In 2004 the Howard Government introduced the National Research Flagships program. This program has involved probably the most substantial reconstruction in the CSIRO’s history. The program marks an end to the sanctity of the divisional structure, with resources being drained from many Divisions for the funding of the Government’s priority research areas. The six Flagship areas are in health, water, energy, food, light metals and oceans.

Participants and commentators have evinced strong opinions about the Flagships program, not merely lumped into two groups for or against the flagships concept. One informed observer interviewed by this author claims that the large generalist research organisations, whether public or corporate, have had their day. Driven by primarily scientific imperatives, their commercial returns have been relatively low.

From this perspective, a more appropriate model can be found in the Cooperative Research Centres and in research funded under the Rural Industries Research and Development Corporation and the industry-funded AMIRA (formerly the Australian Mining Industry Research Association). Such research is focused on pressing technical problems the solutions to which have ready commercial implications. The groupings formed to research these problems combine scientific, technical and commercial expertise and are finite both in duration and committed resources.

Regardless, the Flagships were chosen and introduced without appropriate consultation within the scientific and industrial communities. Moreover, management under CEO Geoff Garrett is managerialist and brash in style. The process of corporatisation of CSIRO’s culture began under Labor. From casual evidence of job advertisements in the financial media and of emotive public exchanges by combatants, the CSIRO now labours under an expanded bureaucracy of highly-paid commercialising agents and public relations staff.

The Government’s agenda for small business ranges from lacklustre to negative.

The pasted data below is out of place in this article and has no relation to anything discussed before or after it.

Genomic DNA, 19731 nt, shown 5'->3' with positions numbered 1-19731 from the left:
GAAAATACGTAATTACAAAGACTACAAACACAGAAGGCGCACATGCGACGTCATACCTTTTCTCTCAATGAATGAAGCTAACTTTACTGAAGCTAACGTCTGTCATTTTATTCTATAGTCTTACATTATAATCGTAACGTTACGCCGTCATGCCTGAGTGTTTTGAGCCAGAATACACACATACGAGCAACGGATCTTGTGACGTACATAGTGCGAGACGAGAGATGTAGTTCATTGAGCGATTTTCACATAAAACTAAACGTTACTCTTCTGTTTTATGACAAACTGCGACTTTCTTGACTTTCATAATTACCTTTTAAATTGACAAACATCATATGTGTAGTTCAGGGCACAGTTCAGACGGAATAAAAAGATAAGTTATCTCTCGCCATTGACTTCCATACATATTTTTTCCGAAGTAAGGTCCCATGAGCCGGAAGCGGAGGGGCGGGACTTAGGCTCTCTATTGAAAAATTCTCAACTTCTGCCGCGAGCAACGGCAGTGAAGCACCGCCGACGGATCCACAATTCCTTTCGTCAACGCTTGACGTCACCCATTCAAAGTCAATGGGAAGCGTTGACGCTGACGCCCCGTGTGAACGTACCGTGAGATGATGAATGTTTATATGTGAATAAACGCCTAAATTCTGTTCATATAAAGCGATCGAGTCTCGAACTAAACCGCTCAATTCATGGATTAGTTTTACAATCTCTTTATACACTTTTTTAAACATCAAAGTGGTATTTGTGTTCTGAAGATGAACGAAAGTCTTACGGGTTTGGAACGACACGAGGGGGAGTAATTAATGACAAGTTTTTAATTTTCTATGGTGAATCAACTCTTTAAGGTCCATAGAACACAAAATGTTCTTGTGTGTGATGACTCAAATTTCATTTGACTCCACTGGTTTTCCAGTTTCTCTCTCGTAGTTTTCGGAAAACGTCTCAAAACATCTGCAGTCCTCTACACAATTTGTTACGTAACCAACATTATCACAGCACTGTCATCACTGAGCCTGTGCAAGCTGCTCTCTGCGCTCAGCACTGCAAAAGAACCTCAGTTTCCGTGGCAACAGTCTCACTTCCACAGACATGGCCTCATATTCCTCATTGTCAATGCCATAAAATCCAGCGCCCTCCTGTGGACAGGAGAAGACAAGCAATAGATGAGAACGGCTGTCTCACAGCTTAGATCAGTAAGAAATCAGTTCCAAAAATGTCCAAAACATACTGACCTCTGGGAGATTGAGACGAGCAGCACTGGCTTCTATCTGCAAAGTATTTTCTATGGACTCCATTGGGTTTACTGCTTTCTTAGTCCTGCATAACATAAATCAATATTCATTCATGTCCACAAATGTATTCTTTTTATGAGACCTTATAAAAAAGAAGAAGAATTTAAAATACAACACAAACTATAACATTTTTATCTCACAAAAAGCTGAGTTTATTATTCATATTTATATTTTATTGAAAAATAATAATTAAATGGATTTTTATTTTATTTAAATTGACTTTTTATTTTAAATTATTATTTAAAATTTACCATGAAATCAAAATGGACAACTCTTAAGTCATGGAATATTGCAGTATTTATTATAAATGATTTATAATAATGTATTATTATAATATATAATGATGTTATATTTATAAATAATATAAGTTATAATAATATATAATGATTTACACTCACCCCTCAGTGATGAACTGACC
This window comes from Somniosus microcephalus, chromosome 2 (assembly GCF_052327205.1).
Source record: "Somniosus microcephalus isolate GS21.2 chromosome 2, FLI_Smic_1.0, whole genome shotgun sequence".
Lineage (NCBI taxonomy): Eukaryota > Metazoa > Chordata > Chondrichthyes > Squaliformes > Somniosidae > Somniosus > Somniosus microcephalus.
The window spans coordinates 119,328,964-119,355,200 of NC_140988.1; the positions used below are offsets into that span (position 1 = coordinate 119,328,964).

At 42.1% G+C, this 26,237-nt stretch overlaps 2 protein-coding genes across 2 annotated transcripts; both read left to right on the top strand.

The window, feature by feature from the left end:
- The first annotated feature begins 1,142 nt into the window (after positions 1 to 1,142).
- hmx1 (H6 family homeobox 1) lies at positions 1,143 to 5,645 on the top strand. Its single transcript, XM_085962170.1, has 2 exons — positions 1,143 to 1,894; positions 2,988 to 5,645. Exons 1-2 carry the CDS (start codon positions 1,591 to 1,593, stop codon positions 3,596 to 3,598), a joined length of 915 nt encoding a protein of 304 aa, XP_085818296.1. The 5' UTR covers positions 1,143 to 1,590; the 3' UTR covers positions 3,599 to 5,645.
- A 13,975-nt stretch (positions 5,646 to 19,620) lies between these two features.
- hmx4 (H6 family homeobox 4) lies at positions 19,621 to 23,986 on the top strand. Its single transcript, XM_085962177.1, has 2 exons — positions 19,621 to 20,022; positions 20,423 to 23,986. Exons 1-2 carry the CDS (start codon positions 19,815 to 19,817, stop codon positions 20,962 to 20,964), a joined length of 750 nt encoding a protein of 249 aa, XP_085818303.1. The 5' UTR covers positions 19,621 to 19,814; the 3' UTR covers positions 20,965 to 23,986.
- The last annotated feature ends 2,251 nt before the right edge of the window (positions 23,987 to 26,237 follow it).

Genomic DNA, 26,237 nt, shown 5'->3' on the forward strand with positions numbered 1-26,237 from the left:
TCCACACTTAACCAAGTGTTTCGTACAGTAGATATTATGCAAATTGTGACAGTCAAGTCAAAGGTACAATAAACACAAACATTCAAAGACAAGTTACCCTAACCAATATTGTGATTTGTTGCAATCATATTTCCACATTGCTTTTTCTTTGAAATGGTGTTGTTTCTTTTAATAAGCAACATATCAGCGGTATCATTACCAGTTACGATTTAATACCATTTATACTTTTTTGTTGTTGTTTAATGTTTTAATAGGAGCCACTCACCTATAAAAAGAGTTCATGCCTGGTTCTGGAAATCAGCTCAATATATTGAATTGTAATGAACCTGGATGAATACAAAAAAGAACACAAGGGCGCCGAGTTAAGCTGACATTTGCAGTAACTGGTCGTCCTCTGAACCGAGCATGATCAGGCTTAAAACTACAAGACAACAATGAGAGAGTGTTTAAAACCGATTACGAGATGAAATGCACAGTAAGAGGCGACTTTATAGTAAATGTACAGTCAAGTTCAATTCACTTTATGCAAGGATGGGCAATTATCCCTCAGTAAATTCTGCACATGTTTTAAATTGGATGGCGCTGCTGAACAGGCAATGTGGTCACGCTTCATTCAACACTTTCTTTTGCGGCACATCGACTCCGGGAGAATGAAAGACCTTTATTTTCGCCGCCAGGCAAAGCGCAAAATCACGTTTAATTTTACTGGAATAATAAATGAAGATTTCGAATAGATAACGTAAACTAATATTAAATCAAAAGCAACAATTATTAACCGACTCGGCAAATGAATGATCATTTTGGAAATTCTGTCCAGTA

The CSIRO has just issued a research priority statement on 30 January (CSIRO 2006), and the Flagship priorities are emphasised, if obliquely. Appropriation funding will expand only slightly to $608 million for 2006–07, up $14 million from 2005–06. The increment highlights that the flagships are being funded at the expense of existing programs. Garrett’s aim is to enhance the flagships’ proportion to between 30–40 per cent of appropriation funding. The 2005 ratio was less than 23 per cent; the 2006 ratio is expected to be more than 26 per cent; so we can expect further redistribution.

Officers of the CSIRO staff association have assertively criticised how the Government has treated the CSIRO and the Science portfolio in general (Borgas & Gallagher 2006). They claim that science is wrongly placed in the education mega-department and that its priorities were neglected by its previous minister, Brendan Nelson. Senior scientists are being retrenched to be replaced by casual staff, and the general culture of the institution is under threat of debilitation.

The jury is still out on the radical transformation of the CSIRO.


The Coalition is presumed to be the natural repository of the small business vote, yet the Government’s agenda for small business ranges from lacklustre to negative.